The adoption of digital technologies has taken centre stage for businesses looking to stay ahead of the changing landscape. In fact, 72 per cent of Australian businesses have digitised their offering since COVID-19, and 41 per cent of Australian SMEs bought or installed new software to support remote working. It’s therefore a necessity for technology skills to sit at the core of a business’ overall business strategy to thrive in a digitally-led world.
Companies that have not been able to maintain pace, particularly small businesses, have risked falling by the wayside. However, as a country Australia is currently experiencing a major technology skills shortage, which is only expected to grow unless businesses take the lead to counter the growing gap.
A recent report revealed Australia will require an additional 156,000 digital technology workers by 2025, which represents an estimated one in four jobs forecast to be created during that period. Against this backdrop, SME’s must determine how they will need to digitally transform and understand how best to empower their team to support, create and uphold their digital transformation.
One of the most common hurdles facing skills development programs is budgetary constraints and perceived value or return on investment. To stay ahead and overcome these hurdles, SME’s can follow three simple steps: identify the gaps, invest in your people and adopt long-term planning.
Identify the gaps
To be able to bridge the tech skills divide, small businesses must be able to pinpoint where they are falling short so they can take steps to address the problem. It is crucial for business owners to take the time to get to know the capabilities of their team and identify maturity of tech skills across the board.
Business leaders must ask themselves how ready and committed they are to making tech skills a core part of the business strategy. This allows companies to be more strategic in how they tackle internal skills gaps and prepare their teams for the next stage of the company’s development.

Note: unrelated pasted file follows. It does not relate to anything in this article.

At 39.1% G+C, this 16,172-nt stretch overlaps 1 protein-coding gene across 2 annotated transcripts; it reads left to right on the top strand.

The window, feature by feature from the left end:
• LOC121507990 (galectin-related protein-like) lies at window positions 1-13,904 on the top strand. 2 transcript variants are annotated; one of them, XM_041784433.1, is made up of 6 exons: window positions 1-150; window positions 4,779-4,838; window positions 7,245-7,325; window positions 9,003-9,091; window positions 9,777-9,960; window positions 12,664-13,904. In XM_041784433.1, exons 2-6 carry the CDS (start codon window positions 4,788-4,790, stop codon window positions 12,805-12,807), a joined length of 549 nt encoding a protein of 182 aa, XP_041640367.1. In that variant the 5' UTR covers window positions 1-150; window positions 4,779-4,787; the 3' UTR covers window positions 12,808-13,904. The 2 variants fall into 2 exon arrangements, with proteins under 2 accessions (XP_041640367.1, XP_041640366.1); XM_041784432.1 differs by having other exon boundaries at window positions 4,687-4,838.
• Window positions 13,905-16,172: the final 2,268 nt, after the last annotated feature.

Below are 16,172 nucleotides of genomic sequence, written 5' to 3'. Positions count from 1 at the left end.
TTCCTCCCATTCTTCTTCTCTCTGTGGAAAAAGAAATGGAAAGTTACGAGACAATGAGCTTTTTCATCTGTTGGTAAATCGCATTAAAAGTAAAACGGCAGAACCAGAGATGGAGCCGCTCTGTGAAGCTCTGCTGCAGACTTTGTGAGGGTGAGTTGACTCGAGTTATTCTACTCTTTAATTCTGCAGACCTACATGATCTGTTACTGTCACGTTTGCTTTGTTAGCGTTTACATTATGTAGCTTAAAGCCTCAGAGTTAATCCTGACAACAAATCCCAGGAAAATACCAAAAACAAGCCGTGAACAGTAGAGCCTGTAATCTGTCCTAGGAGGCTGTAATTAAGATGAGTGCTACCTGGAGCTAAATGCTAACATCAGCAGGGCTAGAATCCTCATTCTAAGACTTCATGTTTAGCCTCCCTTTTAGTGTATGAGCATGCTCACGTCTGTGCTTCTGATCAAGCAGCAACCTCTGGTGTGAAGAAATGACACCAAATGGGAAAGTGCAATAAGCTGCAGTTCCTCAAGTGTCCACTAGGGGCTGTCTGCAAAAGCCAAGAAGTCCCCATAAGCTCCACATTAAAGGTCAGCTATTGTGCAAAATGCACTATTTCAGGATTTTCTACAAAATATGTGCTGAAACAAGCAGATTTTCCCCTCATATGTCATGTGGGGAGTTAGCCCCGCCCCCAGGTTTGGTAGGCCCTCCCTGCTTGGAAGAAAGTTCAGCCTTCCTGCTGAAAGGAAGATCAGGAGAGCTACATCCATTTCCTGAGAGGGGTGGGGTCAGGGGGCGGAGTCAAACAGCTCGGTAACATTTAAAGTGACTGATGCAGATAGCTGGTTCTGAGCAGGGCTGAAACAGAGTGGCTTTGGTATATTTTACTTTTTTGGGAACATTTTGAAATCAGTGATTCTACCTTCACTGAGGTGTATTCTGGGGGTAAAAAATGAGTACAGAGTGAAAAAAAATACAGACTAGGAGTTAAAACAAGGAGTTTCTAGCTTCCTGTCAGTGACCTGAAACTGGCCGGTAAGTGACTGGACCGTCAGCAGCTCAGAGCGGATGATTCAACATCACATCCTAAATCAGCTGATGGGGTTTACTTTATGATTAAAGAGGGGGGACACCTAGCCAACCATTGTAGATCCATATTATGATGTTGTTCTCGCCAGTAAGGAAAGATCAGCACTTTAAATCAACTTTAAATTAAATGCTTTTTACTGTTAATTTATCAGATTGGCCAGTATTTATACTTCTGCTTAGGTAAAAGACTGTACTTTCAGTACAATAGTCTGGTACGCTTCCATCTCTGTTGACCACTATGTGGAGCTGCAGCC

Invest in your people
The tech skills gap is a complex and ongoing issue, which SMEs and enterprises alike, time and time again fail to resolve because it’s being tackled with the wrong approach. These are often reactive, short-sighted with the one-off training sessions. To avoid this, businesses should be looking internally and providing employees with the tools to be able to become a long-term solution for the challenges they face. No one knows a business better than those who are living and breathing in the day-to-day operations.
By not tapping into this knowledge of the innermost functions of the business, managers are potentially missing out on crucial insights. Many businesses have found that employees, when given the opportunity to develop their skill set, become more engaged, motivated and innovative while also increasing workplace satisfaction rates.
With the rapid shift to flexible working, businesses were left scrambling to accommodate the evolving environment taking more of a ‘Band-Aid’ approach to their problems. While it may seem futile to plan long-term, particularly when the last year threw many plans awry, tech skills are only becoming more in demand, which is why it’s critical for businesses to be in the best position possible to handle unforeseen circumstances.
Your tech strategy is your business strategy and without it, businesses will lack the direction required to make the best decisions for their future.
While the future of work post-pandemic is still developing, integrated skills development tools will continue to pave the way forward for SMEs looking to maintain a competitive edge, increase productivity levels and reducing the potential damage of unforeseen circumstances by future-proofing the business.